President Putin has launched the first line of the TurkStream (formerly known as Turkish Stream) gas pipeline that will transport Russian natural gas to Turkey and then to Europe. The project comes as an alternative to the South Stream gas pipeline - the project that was thwarted because of the opposition of the European Union.
Presidents of Turkey and Russia Recep Tayyip Erdogan and Vladimir Putin took part in the ceremony to launch the first section of the TurkStream gas pipeline in Istanbul.
"Gazprom is completing the construction of the deep-water part of the new gas pipeline. The production and transportation of natural gas is not primitive work - it's not just drilling a hole in the ground and pumping gas out of it. This work is about the use of high technologies, and this is the most environmentally friendly and primary type of energy in the world," Putin said adding that Turkey was turning into a major European hub.
"From the geopolitical point of view, the project is of historical significance," Turkish President Recep Erdogan said. He expressed a hope that the gas pipeline will be ready for operation in 2019. The ground part of the territory of Turkey is yet to be completed.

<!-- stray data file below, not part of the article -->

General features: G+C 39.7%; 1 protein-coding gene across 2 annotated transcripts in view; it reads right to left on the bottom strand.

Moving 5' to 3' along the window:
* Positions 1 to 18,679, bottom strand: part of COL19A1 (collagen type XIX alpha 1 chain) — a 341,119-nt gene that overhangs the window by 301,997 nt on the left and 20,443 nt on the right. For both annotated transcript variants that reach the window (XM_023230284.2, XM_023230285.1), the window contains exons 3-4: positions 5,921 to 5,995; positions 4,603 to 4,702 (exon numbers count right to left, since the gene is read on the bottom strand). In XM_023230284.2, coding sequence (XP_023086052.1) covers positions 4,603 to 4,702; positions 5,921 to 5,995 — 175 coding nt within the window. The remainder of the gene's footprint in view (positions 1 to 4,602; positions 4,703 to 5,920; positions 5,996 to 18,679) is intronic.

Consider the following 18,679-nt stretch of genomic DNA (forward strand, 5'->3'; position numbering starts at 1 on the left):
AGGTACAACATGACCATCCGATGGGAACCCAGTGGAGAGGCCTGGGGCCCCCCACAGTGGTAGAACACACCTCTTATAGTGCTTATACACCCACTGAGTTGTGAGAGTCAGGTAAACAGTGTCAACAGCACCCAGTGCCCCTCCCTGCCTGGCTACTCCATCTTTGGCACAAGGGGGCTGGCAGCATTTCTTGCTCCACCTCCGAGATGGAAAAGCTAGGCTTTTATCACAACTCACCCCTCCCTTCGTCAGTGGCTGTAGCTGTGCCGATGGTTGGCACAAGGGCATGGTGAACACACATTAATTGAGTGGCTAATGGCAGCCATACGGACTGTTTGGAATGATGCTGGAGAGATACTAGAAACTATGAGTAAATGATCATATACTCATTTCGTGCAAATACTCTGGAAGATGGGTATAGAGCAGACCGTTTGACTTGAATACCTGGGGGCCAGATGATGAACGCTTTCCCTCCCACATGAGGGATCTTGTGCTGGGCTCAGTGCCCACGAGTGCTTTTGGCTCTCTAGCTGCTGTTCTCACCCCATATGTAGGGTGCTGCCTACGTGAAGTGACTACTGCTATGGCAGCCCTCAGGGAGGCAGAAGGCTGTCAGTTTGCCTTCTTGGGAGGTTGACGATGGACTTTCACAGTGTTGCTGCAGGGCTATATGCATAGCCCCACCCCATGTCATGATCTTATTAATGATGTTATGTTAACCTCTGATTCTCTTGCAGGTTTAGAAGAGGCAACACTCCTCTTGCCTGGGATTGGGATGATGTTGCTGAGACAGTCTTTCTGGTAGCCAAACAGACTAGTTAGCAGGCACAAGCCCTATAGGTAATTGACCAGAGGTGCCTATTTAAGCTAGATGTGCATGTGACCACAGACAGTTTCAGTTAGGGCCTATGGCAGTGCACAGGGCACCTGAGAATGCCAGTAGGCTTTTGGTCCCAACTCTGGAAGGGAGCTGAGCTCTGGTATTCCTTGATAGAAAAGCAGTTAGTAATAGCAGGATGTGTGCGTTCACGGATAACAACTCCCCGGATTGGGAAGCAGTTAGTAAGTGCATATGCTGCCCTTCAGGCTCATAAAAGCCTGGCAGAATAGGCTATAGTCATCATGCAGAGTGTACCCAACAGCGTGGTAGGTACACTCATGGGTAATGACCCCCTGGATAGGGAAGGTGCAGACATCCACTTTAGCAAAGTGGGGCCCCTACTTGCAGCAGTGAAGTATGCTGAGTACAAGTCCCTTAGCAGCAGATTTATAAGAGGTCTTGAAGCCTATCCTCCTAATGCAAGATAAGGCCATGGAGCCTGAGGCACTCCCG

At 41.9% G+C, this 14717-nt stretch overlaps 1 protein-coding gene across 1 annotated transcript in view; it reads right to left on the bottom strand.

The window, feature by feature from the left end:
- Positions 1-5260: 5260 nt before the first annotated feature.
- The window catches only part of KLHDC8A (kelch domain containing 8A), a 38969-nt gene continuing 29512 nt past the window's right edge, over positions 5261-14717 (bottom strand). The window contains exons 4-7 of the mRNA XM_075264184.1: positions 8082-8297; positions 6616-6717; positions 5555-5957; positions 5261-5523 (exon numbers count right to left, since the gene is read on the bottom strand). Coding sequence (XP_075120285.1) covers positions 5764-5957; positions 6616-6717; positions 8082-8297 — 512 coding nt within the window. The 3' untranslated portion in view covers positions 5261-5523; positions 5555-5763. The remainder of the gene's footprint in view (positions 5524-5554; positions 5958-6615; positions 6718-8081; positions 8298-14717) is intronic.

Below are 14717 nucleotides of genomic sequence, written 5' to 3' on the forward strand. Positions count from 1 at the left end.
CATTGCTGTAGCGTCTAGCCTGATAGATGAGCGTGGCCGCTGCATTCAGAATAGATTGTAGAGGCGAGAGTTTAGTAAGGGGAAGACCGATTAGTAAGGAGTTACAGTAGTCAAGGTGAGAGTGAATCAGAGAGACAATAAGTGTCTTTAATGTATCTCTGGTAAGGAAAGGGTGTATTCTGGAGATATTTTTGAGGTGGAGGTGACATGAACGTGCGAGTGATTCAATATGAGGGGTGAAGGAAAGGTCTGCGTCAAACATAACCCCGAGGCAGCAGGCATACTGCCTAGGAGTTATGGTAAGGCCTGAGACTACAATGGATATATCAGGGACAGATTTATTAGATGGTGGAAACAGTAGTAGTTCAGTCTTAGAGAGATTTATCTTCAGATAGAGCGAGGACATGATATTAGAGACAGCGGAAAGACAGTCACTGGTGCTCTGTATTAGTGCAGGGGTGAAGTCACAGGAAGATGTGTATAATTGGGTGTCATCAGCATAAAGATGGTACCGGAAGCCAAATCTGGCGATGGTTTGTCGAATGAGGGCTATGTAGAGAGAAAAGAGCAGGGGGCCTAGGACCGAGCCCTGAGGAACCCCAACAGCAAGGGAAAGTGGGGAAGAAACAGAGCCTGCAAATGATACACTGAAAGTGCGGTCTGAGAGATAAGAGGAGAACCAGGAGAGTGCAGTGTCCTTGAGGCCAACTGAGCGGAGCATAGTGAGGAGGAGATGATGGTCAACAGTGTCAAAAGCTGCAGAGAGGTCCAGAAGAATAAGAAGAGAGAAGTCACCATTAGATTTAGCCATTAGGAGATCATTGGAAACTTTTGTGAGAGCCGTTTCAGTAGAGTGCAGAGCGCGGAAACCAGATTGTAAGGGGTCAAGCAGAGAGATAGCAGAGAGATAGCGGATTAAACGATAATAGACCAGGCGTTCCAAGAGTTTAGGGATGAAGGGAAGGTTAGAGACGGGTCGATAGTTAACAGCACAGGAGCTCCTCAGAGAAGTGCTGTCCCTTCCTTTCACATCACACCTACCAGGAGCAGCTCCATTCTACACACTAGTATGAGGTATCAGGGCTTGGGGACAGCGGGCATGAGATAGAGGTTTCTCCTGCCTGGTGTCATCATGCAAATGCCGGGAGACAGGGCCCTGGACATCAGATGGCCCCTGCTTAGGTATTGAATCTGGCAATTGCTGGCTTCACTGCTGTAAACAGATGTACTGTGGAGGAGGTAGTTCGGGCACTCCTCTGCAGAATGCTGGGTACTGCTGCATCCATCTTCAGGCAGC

The TurkStream, which runs along the bottom of the Black Sea from Russia's Anapa to Turkey, will consist of two lines, each with a capacity of 15.75 billion cubic meters of gas a year. Gazprom also planned to build a gas hub on the border between Turkey and Greece. In June 2018, the company evaluated the cost of the pipeline system at $7 billion.
The first line of the TurkStream will supply Russia's natural gas to the Turkish market, while the second one is meant for the countries of South and Southeast Europe (via Bulgaria to Serbia and Hungary, or via Greece to southern Italy).
The TurkStream was built to replace the South Stream (63 billion cubic meters of gas a year), which Gazprom had to abandon in December 2014 after Bulgaria left the project. Gazprom then had to write off several hundreds of millions of euros of losses.
The United States and Ukraine act as the main opponents of the TurkStream. For the USA, the project is a competitor for the sale of the American liquefied natural gas (LNG) to Europe. For Ukraine, the project appears to be a bypass system that will decrease the transit of gas through its territory and, accordingly, cause financial damage to Ukraine.
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